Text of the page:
I heard bits of the song, again, in the movie, Across the Universe. It’s performed as part of a scene that starts peacefully with the title song and then goes into the more rebellious fury of the cover battle song. It’s a powerful segment exemplifying the spirit of the 60’s: war, social unrest, groundbreaking activism, and a radical rethinking of the established view of government, citizenship, war, peace, death and life.
The figure that you glimpse performing “Helter Skelter” in the movie is actress/singer Dana Fuchs. I have her doing a full version in a live performance. It’s really nice to see this done by a female artist that rocks out just as hard, if not harder, than some of the male artists that usually tackle this. Her voice is strong and raspy ; bluesy and soulful. She has a take-no-prisoners intensity to this and just blows it out of the water.
Another take charge, balls to the wall female rocker that handles this without apology is Pat Benatar. Her commitment level is perfectly matched by her band. This is another great performance from a solid artist.
Motley Crue gives this the heavy metal treatment: big, bold, noisy and head-bangy. It doesn’t bring in anything different or innovative but it’s a fine enough version.
Sir Paul McCartney delivers a truly incredible performance of this during the 12.12.12 Hurricane Sandy Relief Fund concert in NYC. There’re a few instances of vocal strain, but so what? It’s Paul freakin’ McCartney!!! The dude continues to be fantastically awesome. At the age of 72 the man is still creating, still expressing – still kicking major ass onstage, and he never half-steps it. And his band (including Taylor Hawkins of Foo Fighters) is right there with him.
As for Siouxsie & The Banshees:
‘Nuff said. Moving on.
I happened upon a sample sound clip from Roger Daltrey of The Who. It’s from an all-star tribute album, The Art of McCartney, that’s due out on November 18. Just this tiny little snippet makes me excited to hear a full version. Should be quite wonderful.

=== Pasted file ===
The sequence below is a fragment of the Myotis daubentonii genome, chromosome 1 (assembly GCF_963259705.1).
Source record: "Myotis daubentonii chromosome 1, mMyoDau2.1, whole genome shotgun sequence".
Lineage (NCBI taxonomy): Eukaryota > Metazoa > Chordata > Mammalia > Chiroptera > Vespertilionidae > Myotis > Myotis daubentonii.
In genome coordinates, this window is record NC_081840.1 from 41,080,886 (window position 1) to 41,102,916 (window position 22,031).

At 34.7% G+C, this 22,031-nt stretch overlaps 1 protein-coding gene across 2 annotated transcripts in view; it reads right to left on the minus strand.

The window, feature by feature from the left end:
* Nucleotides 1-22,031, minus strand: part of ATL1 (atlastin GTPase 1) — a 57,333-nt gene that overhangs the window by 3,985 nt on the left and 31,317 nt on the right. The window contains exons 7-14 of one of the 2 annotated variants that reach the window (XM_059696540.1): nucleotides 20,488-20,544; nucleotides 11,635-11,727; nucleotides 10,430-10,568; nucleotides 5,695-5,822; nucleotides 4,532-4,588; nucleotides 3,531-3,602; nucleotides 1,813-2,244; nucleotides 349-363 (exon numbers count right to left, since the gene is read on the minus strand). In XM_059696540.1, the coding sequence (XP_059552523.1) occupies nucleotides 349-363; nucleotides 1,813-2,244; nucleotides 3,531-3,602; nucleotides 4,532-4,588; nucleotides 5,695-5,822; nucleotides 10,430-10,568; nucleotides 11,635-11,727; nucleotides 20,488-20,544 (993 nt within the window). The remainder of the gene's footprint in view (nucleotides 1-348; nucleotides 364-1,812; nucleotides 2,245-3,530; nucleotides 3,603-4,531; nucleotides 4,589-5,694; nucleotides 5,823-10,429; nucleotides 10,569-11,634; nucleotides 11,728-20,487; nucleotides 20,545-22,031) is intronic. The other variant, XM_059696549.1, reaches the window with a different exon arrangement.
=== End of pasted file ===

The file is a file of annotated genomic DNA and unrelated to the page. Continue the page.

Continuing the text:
The cover version from Oasis really had to grow on me. My first impression was that it was quite unremarkable, and I couldn’t really come up with what, in particular, made me see it that way. But after several replays I’m finding more of an appreciation for it. Paying more attention to the music and the arrangement on the back end of the song, without the vocals, helped me to reevaluate things. Now listening to the whole thing a little deeper I can see that the vocals fit in very well. It sounds like they were using some throwback technology that made the recording, especially the vocals, sound like they were recorded back in the day. There’s an almost tinny echo underneath the whole thing that takes it slightly out of time from modern musical production advances.
With Steven Tyler’s trademark yelps, Aerosmith stays faithful to the song while still maintaining their signature style. The guitar work is strong and on point, if a bit rushed. A really good interpretation.
“Across the Universe“, written by John Lennon, was originally released in 1969. The more I listen to it the more beautiful it becomes to me. It’s very positive and uplifting. It puts me in a peaceful frame of mind, and subtly expresses the idea that our thoughts float out into the universe and we become in tune with each other. It seems like such a simple song, but it’s incredibly profound and enlightening.